History of St. Landry Parish, Louisiana

This history of St. Landry Parish from the 1690’s was a 224-page special edition of the Daily World published to celebrate St. Landry Parish’s 150th year anniversary in 1955. It is newspaper print and was published on 3 Nov 1955 along with the normal 32 page daily paper. Due to the number of pages and the fact they were bound together, often the text of a page is bound into the gutter and did not scan. This special edition, however, replete with photographs, albeit on newspaper. Some of the text is also faint, but readable. There was an “index” published in the book which really serves better as a table of contents, and even as that, is incomplete. If you’re looking for an old resident of St. Landry Parish I suggest a search of their surname if the family itself is not listed in the index.

Table of Contents

Arnaudville, history of, p. 177
Banks, early Opelousas, p. 74
Baptist Church, first, p. 93
Baptists, Negro, p. 92
Barry Family, p. 184
Bellevue Grant, p. 220
Big Cane, history of, p. 148
Boagni family, p. 87
Bourque family, p. 158
Bowden, Mrs. Fannie, p. 82
Bowie, James, p. 75
Camp Hamilton, p. 7
Cankton, origin of, p. 164
Chachere family, p. 15
Cotton Carnival, p. 73
Daly family, p. 97
de Clouet, Captain Chevalier, p. 180
Dejean family, p. 169
Dupre family, p. 56, 100
Early Newspapers, history source, p. 198, 216, 222
Episcopal Church, p. 93
Eunice, history of, p. 113, 197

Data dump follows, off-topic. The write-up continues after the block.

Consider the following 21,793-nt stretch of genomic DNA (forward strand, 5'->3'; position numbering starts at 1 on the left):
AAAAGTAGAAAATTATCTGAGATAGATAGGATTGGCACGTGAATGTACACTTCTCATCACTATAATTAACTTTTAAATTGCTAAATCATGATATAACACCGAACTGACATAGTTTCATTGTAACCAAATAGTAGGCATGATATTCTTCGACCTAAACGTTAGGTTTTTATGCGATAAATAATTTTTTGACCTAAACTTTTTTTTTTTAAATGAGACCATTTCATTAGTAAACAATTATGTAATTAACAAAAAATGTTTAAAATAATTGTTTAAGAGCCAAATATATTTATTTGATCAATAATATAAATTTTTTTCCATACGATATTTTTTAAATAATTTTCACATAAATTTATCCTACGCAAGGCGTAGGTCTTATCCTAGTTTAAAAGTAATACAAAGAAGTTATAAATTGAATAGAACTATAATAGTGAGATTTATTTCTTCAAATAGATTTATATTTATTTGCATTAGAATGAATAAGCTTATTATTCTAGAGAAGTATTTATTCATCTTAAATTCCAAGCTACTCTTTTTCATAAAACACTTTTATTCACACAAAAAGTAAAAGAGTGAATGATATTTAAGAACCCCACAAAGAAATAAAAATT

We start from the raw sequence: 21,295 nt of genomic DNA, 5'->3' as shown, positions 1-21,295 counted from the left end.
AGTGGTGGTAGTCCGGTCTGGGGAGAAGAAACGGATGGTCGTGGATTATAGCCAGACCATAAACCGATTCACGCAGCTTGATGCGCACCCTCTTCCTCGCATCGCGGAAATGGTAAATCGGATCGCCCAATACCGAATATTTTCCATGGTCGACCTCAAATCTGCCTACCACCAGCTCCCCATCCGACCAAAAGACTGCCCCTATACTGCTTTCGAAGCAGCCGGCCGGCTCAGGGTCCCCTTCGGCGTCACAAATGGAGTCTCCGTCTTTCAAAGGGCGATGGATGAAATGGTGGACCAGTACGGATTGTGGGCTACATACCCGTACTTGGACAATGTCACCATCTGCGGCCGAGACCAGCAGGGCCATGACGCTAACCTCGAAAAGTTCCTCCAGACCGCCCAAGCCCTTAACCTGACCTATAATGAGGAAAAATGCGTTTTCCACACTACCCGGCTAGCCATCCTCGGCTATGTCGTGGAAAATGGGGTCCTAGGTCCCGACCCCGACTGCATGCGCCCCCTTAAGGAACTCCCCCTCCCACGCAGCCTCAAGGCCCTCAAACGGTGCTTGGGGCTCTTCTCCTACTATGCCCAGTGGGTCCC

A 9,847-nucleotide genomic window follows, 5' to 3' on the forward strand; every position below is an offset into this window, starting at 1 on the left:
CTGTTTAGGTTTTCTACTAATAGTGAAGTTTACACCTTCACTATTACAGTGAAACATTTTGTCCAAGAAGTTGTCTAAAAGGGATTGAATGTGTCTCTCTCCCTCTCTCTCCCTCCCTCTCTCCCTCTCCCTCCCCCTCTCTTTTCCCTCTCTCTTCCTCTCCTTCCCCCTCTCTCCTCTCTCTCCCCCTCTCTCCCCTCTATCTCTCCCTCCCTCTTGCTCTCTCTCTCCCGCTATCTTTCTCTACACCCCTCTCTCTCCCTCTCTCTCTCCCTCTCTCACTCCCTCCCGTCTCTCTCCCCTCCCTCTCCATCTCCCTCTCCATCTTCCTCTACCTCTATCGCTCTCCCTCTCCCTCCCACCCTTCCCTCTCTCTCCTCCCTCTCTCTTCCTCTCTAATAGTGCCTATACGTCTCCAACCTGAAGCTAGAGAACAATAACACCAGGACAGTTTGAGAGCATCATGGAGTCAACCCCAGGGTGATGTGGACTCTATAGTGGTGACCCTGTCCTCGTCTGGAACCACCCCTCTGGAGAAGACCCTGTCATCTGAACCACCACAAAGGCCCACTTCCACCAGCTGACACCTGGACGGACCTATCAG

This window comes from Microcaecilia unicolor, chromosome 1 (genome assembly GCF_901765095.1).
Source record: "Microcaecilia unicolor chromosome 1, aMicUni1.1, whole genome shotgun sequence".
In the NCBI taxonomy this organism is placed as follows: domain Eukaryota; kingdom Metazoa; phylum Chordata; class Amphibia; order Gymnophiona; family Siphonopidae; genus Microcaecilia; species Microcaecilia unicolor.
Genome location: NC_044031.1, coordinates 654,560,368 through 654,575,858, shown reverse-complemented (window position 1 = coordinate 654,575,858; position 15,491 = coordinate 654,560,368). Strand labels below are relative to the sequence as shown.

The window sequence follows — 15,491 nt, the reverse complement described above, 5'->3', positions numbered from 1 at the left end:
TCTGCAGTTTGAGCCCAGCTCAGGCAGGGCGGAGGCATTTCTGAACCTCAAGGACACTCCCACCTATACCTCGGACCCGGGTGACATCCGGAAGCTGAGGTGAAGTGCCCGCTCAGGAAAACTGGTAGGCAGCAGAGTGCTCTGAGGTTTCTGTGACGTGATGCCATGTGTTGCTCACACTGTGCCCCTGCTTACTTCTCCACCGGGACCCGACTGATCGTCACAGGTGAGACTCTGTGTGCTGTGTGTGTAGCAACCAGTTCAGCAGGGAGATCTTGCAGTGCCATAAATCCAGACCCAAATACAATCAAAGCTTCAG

Fire Company, first, p. 69, 105
Fuselier de la Claire, p. 20
Garland family, p. 78
Garrigues de Flaugeac, General, p. 52
Gradnigo’s Island, p. 6
Grand Coteau, p. 186, 195
Health Board, first, p. 69, 103
Indians, p. 173, 176
Krotz Springs, p. 168
LaFleur, doctor family, p. 89
LeBeau, history of, p. 156
Lemoyne, history of, p. 155
Lastrapes family, p. 3
Lazaro family, p. 95
Letters, Confederate soldier, p. 214
Lewis family, p. 48
Lewisburg, p. 158
Libell, doctor family, p. 94
Mamou, birth of, p. 162
Masonic Lodge, history of, p. 139
Mayer family, p. 96
Melville, history of, p. 142
Methodist Church, First, p. 92
Morgan, Dr. Gordon, p. 146
Morrow, history of, p. 151
Northern St. Landry Parish, History of, p. 141
Olivier family, p. 181
Opelousas, early ordinances, p. 61
Palmetto, history of, p. 149
Pavy family, p. 210
Perrodin, Jules, p. 83
Police Jury, early history, p. 68, 107
Port Barre, history of, p. 166
Presbyterian Church, First, p. 92
Prescott Place, Washington, p. 130
Prescott, W. B., p. 131
Ray family, p. 79
Residents, early (1765-1805), p. 85
Rosa, history of, p. 157
St. Landry Catholic Church, p. 5
St. Landry Parish, early days, p. 59
St. Landry Parish, history of, p. 29
Second Lake, p. 221
Steamboats, first, p. 69
Steamboats, last, p. 132
Students “secede,” p. 4
Wartelle family, p. 212
Washington – 1896, p. 18
Washington Catholic Church, p. 134
Washington, then & now, p. 138, 140

Editor’s Preface to the History of St. Landry Parish, Louisiana

We are indebted for this edition in large measure to Mrs. Ruth Robertson Fontenot (Mrs. L. Austin Fontenot, Jr.), who wrote virtually the entire contents. Our staff compiled a few articles, such as the did police jury ordinances, the Opelousas ordinances, and the like.

Mrs. Sue Lyles Eakin of Bunkie, herself a descendent of an early Central Louisiana family, wrote the history of the northern part of St. Landry Parish — Melville, Palmetto, LeBeau, Rosa, etc., and we believe you will agree that she did it well.